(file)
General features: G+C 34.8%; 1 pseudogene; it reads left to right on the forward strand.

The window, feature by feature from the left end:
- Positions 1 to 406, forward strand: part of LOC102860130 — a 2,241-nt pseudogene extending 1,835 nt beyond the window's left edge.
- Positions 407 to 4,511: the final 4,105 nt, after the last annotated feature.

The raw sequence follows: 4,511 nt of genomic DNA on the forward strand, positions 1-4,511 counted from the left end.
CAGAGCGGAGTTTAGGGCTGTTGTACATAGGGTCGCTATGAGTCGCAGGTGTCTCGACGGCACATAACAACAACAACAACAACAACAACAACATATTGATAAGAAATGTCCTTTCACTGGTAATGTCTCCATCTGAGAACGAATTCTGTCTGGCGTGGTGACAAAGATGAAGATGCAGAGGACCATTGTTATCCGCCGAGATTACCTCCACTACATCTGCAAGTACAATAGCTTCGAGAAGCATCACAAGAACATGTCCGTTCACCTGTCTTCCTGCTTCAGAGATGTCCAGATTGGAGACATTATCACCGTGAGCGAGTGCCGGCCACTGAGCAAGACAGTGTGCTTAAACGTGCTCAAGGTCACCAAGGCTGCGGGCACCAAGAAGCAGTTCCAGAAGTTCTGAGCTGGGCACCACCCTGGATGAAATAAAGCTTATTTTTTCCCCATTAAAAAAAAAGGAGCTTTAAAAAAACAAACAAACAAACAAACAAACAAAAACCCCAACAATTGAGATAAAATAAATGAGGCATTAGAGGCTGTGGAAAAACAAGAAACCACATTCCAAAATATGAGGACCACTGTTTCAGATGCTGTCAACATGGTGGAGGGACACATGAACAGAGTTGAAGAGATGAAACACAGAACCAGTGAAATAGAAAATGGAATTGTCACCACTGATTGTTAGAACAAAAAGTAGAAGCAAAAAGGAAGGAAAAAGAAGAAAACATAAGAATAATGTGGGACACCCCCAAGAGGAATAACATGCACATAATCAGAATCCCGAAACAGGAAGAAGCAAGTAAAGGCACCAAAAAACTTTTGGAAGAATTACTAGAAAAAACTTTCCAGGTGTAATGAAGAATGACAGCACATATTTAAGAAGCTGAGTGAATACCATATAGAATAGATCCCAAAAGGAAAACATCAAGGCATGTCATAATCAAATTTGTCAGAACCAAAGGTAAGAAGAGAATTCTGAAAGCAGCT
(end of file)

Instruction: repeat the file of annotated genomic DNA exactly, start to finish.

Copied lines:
General features: G+C 34.8%; 1 pseudogene; it reads left to right on the forward strand.

The window, feature by feature from the left end:
- Positions 1 to 406, forward strand: part of LOC102860130 — a 2,241-nt pseudogene extending 1,835 nt beyond the window's left edge.
- Positions 407 to 4,511: the final 4,105 nt, after the last annotated feature.

The raw sequence follows: 4,511 nt of genomic DNA on the forward strand, positions 1-4,511 counted from the left end.
CAGAGCGGAGTTTAGGGCTGTTGTACATAGGGTCGCTATGAGTCGCAGGTGTCTCGACGGCACATAACAACAACAACAACAACAACAACAACATATTGATAAGAAATGTCCTTTCACTGGTAATGTCTCCATCTGAGAACGAATTCTGTCTGGCGTGGTGACAAAGATGAAGATGCAGAGGACCATTGTTATCCGCCGAGATTACCTCCACTACATCTGCAAGTACAATAGCTTCGAGAAGCATCACAAGAACATGTCCGTTCACCTGTCTTCCTGCTTCAGAGATGTCCAGATTGGAGACATTATCACCGTGAGCGAGTGCCGGCCACTGAGCAAGACAGTGTGCTTAAACGTGCTCAAGGTCACCAAGGCTGCGGGCACCAAGAAGCAGTTCCAGAAGTTCTGAGCTGGGCACCACCCTGGATGAAATAAAGCTTATTTTTTCCCCATTAAAAAAAAAGGAGCTTTAAAAAAACAAACAAACAAACAAACAAACAAAAACCCCAACAATTGAGATAAAATAAATGAGGCATTAGAGGCTGTGGAAAAACAAGAAACCACATTCCAAAATATGAGGACCACTGTTTCAGATGCTGTCAACATGGTGGAGGGACACATGAACAGAGTTGAAGAGATGAAACACAGAACCAGTGAAATAGAAAATGGAATTGTCACCACTGATTGTTAGAACAAAAAGTAGAAGCAAAAAGGAAGGAAAAAGAAGAAAACATAAGAATAATGTGGGACACCCCCAAGAGGAATAACATGCACATAATCAGAATCCCGAAACAGGAAGAAGCAAGTAAAGGCACCAAAAAACTTTTGGAAGAATTACTAGAAAAAACTTTCCAGGTGTAATGAAGAATGACAGCACATATTTAAGAAGCTGAGTGAATACCATATAGAATAGATCCCAAAAGGAAAACATCAAGGCATGTCATAATCAAATTTGTCAGAACCAAAGGTAAGAAGAGAATTCTGAAAGCAGCT